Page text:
Who knew? The 25 craziest food facts we learned this year
No matter where we traveled in 2021, our sources never ceased to amaze us with their incredible knowledge of the industry. We’re so grateful for all we learned this year. Here are just 25 of the many, many insights we gained.
1. Over half the world’s cranberries come from Wisconsin. (Mind blown.)
2. Pecan trees can grow up to 130 feet tall. Yes, that’s three school buses stacked on top of each other.
3. Microgreens are a superfood with up to 40 times more vital nutrients than their fully grown counterparts.
4. Though you may think otherwise, according to “Meehan’s Bartender’s Manual” by Jim Meehan, the color of rum tells you little about its age.
5. When cooking pasta, it’s best to start with cold, fresh water in the pot.
6. The most important tip for pumpkin picking (whether for cooking or decorating) is to make sure that the pumpkin is attached to a healthy stem.
7. Although cherry varieties are not as well-known as the many apple varieties, there are actually more than 1,000 different types of cherries grown in the United States alone.
8. European-style butter is the gold standard for pie, as it contains more fat and less water than American butter.
9. When picking a watermelon, you want a melon that’s symmetrical. Lopsided watermelons can indicate the fruit was picked too early.
10. All beer is either an ale or a lager.
11. Bison and buffalo are NOT the same thing. Bison have a protruding hump near their shoulders and a long goatee. Oh, and their horns are shorter and they have larger heads than buffalo.
12. A beehive houses a queen bee and her brood, comprising one very big family. At a honey farm like Fat Head Farm, Queen Bees will lay up to 2,500 eggs daily, which are nurtured for 21 days until they hatch.
13. The American Academy of Dermatology reports that apple cider vinegar’s astringent properties may help neutralize the itch and discomfort associated with poison ivy, bee stings and sunburn.
14. When making bread, resist the urge to improvise; baking bread involves complex chemical reactions that can create aromatic loaves as easily as disasters.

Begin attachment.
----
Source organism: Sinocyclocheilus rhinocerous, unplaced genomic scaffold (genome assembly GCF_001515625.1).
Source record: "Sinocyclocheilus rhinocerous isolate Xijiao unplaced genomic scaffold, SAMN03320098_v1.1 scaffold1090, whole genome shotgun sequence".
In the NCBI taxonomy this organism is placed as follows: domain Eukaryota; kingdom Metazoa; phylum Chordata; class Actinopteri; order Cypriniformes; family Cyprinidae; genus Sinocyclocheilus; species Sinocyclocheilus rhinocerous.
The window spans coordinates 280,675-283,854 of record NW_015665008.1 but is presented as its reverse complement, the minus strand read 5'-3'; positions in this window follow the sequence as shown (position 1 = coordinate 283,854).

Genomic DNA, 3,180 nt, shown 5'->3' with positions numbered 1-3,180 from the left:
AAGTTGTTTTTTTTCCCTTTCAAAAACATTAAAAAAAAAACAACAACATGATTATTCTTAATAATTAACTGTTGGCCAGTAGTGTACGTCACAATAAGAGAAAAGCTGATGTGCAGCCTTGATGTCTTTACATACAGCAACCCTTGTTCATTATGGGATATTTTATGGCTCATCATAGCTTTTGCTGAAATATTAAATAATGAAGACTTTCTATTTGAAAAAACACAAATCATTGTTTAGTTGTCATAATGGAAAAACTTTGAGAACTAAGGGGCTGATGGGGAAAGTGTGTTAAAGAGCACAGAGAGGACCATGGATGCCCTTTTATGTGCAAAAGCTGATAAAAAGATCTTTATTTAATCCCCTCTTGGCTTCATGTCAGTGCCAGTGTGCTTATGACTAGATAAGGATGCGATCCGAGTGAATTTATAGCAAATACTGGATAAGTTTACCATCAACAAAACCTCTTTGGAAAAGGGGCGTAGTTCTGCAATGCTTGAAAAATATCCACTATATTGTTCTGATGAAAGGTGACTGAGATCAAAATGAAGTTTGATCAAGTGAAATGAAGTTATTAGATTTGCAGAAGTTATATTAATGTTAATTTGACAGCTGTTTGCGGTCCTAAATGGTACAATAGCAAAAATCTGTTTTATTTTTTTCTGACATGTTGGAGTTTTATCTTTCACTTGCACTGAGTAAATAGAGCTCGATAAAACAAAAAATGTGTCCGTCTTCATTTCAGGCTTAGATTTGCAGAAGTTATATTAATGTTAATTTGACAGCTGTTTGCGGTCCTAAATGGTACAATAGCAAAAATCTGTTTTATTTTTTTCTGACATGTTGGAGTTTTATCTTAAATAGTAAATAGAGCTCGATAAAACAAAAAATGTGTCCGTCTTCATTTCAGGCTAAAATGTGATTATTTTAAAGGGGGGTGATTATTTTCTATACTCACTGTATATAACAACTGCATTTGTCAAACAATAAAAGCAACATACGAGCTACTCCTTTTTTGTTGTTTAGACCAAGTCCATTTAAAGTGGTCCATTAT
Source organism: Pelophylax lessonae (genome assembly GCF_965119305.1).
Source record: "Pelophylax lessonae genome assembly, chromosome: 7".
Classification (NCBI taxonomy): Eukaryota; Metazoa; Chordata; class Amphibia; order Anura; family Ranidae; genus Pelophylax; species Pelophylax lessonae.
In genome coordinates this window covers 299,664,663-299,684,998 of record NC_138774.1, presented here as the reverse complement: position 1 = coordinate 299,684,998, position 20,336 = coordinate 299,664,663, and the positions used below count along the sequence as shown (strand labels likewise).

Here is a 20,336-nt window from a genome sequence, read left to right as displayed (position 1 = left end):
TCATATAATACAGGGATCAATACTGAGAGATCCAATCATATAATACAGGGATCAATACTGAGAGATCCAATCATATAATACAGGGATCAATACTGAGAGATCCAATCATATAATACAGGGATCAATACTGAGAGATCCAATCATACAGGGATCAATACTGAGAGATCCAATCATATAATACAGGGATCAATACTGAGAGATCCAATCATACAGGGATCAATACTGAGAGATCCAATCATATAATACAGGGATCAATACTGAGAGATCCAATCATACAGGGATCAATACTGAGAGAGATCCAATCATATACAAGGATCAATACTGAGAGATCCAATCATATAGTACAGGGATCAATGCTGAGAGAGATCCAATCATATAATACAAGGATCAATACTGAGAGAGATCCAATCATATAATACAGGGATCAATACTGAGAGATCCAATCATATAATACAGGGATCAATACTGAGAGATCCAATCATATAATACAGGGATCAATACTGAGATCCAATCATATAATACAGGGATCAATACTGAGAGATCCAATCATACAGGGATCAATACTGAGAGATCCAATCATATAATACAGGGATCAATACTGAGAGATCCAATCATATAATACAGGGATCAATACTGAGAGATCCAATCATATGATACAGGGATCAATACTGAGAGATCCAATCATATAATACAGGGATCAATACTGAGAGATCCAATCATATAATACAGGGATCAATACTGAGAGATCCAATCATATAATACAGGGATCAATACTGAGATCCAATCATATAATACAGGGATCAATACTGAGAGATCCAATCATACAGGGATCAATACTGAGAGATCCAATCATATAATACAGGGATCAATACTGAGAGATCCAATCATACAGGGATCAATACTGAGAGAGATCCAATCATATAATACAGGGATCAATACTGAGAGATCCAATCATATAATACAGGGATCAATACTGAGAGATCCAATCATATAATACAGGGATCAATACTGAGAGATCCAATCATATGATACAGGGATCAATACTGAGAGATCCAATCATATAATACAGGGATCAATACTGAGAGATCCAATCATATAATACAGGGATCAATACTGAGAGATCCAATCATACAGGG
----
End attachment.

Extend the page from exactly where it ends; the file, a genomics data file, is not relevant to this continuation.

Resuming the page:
15. A heavy, fragrant tomato indicates better texture and rich flavor.
16. Oysters require far less human interaction and produce less waste to grow and harvest than many other species of fish, making them highly sustainable.
17. Charcuterie is actually a French term for a branch of cooking devoted to prepared meat products, such as bacon, ham, sausage, terrines, galantines, ballotines, pâtés and confit, primarily from pork.
18. Cow dung is rich in minerals with nitrogen, phosphorus and potassium, and can support the growth of beneficial microorganisms when mixed with soil.
19. Olive oil is stored in heavier, dark glass to protect against oxidation that can be caused by sunlight, heat and oxygen — all of which can reduce the shelf life of a true olive oil.
20. During salmon season in Southeast Alaska, fishers devoted to sustainability of resources catch each fish individually by hook and line before taking them back to town to be flash frozen.
21. Maple sugar season only lasts six to eight weeks each spring, but it’s intense and weather-dependent. Farmers need nights below freezing followed by days above 40 degrees in order to get a strong sap run.
22. Illinois is tremendous, botanically. It offers far greater diversity than the mountains, thanks to overlapping ecoregions. (Again, mind blown.)
23. Pigs’ arrival in the United States can be traced back to Queen Isabella of Spain, Christopher Columbus and Hernando De Soto. In 1539, De Soto brought the first pigs to the States to what is now Tampa Bay, Florida.
24. A push for sustainability helped oats gain popularity. Unlike almonds, which require about a gallon of water to grow a single nut, oats require about six times less water to grow.
25. Sparkling wine is typically white or rosé, although there can be red varieties made from Lambrusco or Shiraz grapes.